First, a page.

Pleasanton Unified School District Trustee Jamie Yee is the second incumbent to seek another four-year term on the school board, running for one of three open seats in the Nov. 3 election.
Recently announcing her re-election bid, Yee told the Weekly that "times are different now, so I have different priorities" than when she first became a trustee. After being originally elected to the board in 2008, Yee retained her seat in 2012 and 2016, and hopes to continue the pattern this fall.
"There's a lot to be learned about how to avoid pitfalls, and so I think that I'm really in this unique role now to be able to ensure that we continue to exceed or excel in the quality or effectiveness of our education while we're doing remote learning," Yee said.
"Given my history and experience with the school district, I think I know how to provide that leadership. That's what we need now," she added.
Four issues make up the foundation of Yee's platform: increasing student health and safety, ensuring accountability "at all levels," planning for the future and greater community involvement with the district.
A more immediate priority of Yee's, though, is the mental health of students during the COVID-19 pandemic.
"There's a lot of issues coming up; different things that kids are going through because they don't have socialization, they're stuck at home, they might have fear about the unknown, what's going to happen," she said. "We have no plans to cut our counselors and, if anything, we need to increase our social workers and ability to provide mental health services to our students."
Part of looking out for students' mental well-being includes addressing bullying as well as time management and organizational skills, Yee said.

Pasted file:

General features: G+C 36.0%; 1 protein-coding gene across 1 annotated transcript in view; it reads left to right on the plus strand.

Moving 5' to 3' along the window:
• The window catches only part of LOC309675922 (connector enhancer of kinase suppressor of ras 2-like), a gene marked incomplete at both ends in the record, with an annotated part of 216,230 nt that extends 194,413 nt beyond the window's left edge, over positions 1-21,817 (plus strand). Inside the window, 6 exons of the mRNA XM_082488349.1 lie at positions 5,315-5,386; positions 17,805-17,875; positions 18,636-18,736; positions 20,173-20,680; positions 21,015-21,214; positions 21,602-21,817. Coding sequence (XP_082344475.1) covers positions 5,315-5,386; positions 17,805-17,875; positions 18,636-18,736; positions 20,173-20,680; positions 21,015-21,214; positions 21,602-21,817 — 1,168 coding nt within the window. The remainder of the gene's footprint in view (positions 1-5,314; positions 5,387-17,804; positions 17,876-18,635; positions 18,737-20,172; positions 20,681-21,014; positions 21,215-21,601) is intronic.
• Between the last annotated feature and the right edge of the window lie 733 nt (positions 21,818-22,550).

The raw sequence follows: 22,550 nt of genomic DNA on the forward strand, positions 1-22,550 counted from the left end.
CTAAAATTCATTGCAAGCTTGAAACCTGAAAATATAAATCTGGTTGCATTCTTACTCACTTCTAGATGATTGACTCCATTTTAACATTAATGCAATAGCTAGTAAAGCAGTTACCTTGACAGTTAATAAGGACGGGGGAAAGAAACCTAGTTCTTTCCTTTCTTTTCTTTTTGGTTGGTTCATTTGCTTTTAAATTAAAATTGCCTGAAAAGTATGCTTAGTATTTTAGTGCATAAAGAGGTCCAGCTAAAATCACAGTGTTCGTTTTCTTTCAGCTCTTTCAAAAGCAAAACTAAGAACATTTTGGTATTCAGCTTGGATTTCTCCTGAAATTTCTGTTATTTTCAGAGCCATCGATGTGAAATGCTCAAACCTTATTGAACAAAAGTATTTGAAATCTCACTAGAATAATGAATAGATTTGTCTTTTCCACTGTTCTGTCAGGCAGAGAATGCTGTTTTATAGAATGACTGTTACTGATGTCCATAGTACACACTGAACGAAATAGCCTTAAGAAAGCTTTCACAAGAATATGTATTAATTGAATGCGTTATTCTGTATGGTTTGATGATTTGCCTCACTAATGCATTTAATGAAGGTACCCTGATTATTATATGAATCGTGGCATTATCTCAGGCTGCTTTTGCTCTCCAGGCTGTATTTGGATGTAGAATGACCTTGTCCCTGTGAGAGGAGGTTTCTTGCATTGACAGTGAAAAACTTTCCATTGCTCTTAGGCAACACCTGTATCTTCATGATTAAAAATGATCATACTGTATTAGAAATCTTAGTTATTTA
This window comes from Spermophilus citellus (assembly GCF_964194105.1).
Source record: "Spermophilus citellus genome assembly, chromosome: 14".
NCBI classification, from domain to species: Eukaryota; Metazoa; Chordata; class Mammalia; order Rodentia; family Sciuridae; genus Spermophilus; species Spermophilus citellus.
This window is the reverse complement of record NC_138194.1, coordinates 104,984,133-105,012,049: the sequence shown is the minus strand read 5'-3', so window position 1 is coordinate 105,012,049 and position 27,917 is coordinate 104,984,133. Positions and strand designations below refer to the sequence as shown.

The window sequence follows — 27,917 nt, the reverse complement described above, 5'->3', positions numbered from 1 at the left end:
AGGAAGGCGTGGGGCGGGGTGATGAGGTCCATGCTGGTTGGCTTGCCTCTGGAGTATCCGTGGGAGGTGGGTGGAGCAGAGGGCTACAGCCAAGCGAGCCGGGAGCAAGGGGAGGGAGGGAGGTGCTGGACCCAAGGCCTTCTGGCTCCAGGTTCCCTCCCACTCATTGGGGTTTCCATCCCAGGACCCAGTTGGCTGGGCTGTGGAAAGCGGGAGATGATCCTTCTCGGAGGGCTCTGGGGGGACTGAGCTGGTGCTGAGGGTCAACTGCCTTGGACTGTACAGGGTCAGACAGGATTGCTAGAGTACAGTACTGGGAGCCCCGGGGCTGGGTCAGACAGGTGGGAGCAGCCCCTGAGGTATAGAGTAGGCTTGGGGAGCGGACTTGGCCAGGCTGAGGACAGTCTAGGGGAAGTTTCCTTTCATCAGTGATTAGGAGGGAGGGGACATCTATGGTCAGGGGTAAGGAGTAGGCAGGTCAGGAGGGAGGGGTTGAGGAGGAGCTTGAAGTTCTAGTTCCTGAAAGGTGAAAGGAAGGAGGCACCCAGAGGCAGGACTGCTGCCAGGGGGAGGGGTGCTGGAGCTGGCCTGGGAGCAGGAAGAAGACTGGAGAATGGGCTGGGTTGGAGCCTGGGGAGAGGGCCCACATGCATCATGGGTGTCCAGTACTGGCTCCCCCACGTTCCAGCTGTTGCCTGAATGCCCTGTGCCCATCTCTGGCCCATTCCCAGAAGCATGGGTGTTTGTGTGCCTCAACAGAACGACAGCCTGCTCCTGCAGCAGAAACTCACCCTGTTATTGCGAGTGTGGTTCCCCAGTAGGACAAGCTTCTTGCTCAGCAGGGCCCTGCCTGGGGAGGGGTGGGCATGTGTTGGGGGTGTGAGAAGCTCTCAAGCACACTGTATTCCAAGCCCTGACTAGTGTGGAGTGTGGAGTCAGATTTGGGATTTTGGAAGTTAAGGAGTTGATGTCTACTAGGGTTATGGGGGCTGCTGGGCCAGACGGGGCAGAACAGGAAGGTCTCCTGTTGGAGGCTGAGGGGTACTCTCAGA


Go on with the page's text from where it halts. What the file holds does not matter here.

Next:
"We need to make sure we prioritize helping kids with organizational skills and time management skills," she said. "And, to me, that feeds into mental health and not feeling stressed, really prioritizing the organizational and time management skills for our students."
Even with students learning remotely, Yee still has an eye on their safety in other ways when they do eventually return to school.
"There's been a big effort to make sure that our sites have proper fencing and proper security protocol," Yee said. "We need to make sure we still have a laser focus on that because I know it's an important topic to our parents and our community. The pandemic is very distracting but I want to make sure we still have our focus on campus safety."
Yee also wants to generate more community and, especially, student involvement on district issues. But she said the process used to choose student board members needs an overhaul.
"Students have always been a huge thing for me. I was the one pushing for student board members long, long ago," Yee said. "It needs to be with the students, they choose who their student board members are."
Yee also envisions introducing a Mandarin language dual immersion program that starts in first grade, giving students an extra edge in the future job market. "We were having some initial conversations and discussions about that. It's sidelined now but it's definitely a priority for me," Yee said.
A Bay Area native, Yee moved to Pleasanton from Berkeley while growing up and attended Alisal Elementary and the old Pleasanton Elementary before graduating from Foothill High School. Yee became active in PUSD while raising her two children, now in college, first joining the PTA and serving as president for several different PTA councils on three separate occasions, as well as the California State PTA Board of Managers for eight years.
Before joining the school board, Yee was also on several committees and advocated for student health issues. Yee works full-time for the Alameda County Health Care Services Agency, where she serves as a program and policy analyst.
Board President Steve Maher and newcomers Chong Wang and Kelly Mokashi are also angling for a spot on the board on Nov. 3; Trustee Valerie Arkin is currently running for the Pleasanton City Council instead of seeking re-election to PUSD.